"Because you don't seem to get anxious too often. You do and say things that would cause almost anyone else anxiety, except you."

Sherlock looks troubled. Not amused.

"Maybe that's because I'm a sociopath," he says at last, not meeting my eyes.

He sounds different this time too, when he says the word. It doesn't come off as sounding arrogant, or like he's branding the term 'sociopath' about like some twistedly beloved title.

And then, like a thunder clap: I get it.

Damn it, Sherlock.

Why did you take on their labels?




When they weren't truthful?

"I don't think you are a sociopath. I've never thought that."

The suggestion seems to stymie him, and he's quiet for a moment.

"What do you think I was like when I was a child then? If someone asked you - what would you say?"

I frown at the question. Rub my hands on my thighs.

"I dunno. I'd probably guess that you were much like you are now, I guess. Smaller, of course. Probably just as much a smart alec, I bet."

Sherlock looks at his knees then, letting out a sigh. He doesn't look happy with the analysis even though I kept it brief on purpose.

"I wasn't a bad kid," he whispers a few moments later. "I know everyone thinks I must have always been like this, but I wasn't bad then."

My heart is pounding so strongly now in my chest and I can actually hear the blood swishing through my skull. The pressure is enormous. It feels almost like the onset of a migraine.

"I never thought you were bad when you were a child, Sherlock," I say carefully. Feeling as if I am walking into emotional land-mine territory, and having no idea why. "Did someone say you were bad as a child?"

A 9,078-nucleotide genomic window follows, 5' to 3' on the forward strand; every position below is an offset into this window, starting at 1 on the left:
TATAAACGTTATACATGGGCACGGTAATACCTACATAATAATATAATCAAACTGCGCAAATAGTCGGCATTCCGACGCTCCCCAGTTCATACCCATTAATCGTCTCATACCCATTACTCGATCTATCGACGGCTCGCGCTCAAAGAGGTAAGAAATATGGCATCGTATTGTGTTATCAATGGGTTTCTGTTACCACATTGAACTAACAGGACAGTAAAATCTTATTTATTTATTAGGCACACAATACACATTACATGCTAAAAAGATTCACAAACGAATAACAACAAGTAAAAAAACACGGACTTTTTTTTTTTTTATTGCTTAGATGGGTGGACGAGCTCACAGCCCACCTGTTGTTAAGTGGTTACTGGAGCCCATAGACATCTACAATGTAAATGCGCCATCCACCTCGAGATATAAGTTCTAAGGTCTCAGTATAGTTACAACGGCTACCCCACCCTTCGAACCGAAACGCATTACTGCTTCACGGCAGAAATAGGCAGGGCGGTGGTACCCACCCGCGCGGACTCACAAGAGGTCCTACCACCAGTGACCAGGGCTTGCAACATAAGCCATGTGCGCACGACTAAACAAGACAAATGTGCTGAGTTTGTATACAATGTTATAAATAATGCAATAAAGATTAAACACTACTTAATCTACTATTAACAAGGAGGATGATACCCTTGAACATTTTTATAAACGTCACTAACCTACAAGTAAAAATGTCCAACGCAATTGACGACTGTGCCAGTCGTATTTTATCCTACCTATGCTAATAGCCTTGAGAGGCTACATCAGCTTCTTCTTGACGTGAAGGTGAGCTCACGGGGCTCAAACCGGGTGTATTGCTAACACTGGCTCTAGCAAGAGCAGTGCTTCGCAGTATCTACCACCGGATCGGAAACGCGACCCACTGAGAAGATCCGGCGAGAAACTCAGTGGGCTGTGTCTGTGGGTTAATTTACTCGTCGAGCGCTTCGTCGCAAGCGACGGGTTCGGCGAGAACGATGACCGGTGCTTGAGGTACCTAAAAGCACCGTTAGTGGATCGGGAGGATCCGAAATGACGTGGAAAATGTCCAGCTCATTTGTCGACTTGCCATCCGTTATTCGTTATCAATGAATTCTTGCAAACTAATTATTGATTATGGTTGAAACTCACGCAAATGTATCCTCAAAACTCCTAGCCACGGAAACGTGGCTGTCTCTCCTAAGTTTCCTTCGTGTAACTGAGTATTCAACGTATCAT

He shakes his head slowly, as if uncertain by the movement. But that's his only response.

"I don't think you are bad now, either. If that helps you in any sense."

God - what are you trying to tell me Sherlock?

What are you trying to get out?

"I wasn't bad when I was little, and Toby Thiesen wasn't bad either," he adds a minute later, as if I haven't spoken at all.

I take a few seconds to get my bearing, to actually GET that it's actually Sherlock whose speaking these words. Not one of the children from our recent case from hell. And these nonsensical words feel wrong. They don't fit the puzzle that is Sherlock.

They fit a different puzzle. One I don't want to call by name, for fear of making it true.

An image flashes into my mind...

a child on one of my earliest rotations. Long before the army.

Small little boy, baby face. 4 years old.

Light brown hair, almost red-brown.

Pale skin.

Hazel eyes.

Serious hazel eyes, like an adult's.

Skinny, like Sherlock must have been.

Burn marks between his thighs.

Made with an iron.